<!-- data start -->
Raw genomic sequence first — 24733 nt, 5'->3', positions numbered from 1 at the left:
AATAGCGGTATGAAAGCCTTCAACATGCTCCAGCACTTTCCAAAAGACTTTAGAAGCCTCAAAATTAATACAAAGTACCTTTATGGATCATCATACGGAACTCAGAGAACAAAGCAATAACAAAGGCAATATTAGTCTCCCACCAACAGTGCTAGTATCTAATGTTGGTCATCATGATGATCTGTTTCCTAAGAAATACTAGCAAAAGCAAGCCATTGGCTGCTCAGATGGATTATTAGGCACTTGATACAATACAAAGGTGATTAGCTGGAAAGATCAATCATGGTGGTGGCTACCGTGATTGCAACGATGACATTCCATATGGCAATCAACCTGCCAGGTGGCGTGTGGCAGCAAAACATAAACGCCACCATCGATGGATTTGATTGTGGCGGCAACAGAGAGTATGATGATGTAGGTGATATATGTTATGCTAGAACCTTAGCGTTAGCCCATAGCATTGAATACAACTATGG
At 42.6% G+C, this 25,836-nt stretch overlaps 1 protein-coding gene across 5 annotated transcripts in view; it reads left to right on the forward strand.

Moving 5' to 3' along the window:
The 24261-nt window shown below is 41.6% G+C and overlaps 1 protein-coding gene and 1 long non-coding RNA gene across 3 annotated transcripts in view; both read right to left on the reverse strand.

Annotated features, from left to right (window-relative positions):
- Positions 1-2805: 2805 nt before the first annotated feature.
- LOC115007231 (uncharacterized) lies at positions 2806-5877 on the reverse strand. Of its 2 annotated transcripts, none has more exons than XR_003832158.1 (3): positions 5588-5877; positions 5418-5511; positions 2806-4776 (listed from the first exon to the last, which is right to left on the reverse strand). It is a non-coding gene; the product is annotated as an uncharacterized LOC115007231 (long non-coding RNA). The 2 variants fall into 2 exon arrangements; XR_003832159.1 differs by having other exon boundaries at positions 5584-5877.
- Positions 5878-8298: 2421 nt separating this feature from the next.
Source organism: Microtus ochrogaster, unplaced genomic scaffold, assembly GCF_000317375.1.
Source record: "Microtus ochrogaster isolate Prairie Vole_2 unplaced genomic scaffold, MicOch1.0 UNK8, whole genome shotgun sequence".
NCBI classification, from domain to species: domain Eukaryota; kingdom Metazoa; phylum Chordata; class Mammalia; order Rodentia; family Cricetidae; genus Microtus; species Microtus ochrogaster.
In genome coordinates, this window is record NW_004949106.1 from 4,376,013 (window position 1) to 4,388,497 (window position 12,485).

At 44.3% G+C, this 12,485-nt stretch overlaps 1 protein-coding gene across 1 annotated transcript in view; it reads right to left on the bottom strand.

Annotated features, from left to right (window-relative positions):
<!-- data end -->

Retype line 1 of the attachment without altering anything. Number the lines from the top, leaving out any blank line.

Raw genomic sequence first — 24733 nt, 5'->3', positions numbered from 1 at the left: